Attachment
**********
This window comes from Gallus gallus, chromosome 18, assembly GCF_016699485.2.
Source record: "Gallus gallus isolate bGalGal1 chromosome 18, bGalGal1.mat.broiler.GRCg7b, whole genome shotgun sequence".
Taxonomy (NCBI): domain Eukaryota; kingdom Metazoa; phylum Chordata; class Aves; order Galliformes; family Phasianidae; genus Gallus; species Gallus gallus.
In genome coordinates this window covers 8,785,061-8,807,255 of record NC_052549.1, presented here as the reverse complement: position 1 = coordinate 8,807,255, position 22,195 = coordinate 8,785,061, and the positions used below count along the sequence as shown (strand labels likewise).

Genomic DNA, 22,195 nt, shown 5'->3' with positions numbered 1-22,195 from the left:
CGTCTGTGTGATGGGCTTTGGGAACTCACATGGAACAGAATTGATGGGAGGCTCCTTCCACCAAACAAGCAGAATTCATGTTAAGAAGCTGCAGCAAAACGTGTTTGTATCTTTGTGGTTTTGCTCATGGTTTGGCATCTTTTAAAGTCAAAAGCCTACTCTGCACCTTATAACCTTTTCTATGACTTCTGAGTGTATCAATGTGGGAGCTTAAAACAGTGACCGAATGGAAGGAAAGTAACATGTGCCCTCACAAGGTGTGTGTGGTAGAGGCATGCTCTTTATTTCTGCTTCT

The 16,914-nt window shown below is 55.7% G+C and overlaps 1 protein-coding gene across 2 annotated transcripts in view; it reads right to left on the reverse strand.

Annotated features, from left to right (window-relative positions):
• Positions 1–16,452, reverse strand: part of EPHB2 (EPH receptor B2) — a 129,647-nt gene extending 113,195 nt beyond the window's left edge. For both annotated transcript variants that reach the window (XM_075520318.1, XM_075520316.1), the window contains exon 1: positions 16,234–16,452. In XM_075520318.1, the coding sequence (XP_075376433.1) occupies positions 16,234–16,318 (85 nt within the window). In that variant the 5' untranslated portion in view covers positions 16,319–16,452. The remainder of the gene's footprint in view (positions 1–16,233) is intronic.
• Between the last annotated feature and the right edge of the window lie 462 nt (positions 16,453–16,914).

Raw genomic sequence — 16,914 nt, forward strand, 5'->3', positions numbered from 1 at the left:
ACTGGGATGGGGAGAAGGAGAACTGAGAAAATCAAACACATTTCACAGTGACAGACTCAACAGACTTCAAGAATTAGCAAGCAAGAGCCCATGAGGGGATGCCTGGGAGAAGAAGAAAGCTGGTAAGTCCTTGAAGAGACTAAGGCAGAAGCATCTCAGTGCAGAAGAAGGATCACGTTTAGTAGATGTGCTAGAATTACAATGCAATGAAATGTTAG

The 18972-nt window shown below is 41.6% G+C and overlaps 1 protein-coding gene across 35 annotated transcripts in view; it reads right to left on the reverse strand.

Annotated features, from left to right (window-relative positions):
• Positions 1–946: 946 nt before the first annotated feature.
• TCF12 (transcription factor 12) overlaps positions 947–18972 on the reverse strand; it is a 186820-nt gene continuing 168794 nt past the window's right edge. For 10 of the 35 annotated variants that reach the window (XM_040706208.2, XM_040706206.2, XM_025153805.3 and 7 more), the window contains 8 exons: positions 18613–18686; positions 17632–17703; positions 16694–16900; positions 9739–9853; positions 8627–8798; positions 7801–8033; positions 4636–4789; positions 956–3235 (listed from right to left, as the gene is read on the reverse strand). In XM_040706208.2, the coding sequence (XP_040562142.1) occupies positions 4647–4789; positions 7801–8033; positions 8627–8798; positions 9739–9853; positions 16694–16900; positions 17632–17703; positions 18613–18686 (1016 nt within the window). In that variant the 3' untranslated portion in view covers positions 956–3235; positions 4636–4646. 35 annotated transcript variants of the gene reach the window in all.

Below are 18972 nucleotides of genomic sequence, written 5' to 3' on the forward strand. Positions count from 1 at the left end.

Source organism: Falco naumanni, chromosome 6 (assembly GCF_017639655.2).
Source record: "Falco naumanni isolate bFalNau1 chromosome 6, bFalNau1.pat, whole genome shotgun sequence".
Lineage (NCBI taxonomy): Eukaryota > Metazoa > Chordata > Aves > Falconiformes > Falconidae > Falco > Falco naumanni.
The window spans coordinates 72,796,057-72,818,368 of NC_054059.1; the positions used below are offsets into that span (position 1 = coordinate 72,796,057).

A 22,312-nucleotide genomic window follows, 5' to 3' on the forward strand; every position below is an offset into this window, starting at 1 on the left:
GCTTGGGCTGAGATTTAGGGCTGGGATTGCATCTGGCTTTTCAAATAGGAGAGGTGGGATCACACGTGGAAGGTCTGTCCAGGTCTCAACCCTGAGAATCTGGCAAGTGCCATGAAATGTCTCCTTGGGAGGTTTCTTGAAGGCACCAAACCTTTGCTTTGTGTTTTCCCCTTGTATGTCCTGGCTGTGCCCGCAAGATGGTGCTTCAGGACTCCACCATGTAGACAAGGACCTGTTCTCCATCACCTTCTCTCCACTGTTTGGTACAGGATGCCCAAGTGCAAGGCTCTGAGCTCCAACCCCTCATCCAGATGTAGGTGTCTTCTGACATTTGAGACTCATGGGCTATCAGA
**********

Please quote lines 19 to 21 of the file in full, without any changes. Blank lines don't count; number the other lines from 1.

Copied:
Source record: "Falco naumanni isolate bFalNau1 chromosome 6, bFalNau1.pat, whole genome shotgun sequence".
Lineage (NCBI taxonomy): Eukaryota > Metazoa > Chordata > Aves > Falconiformes > Falconidae > Falco > Falco naumanni.
The window spans coordinates 72,796,057-72,818,368 of NC_054059.1; the positions used below are offsets into that span (position 1 = coordinate 72,796,057).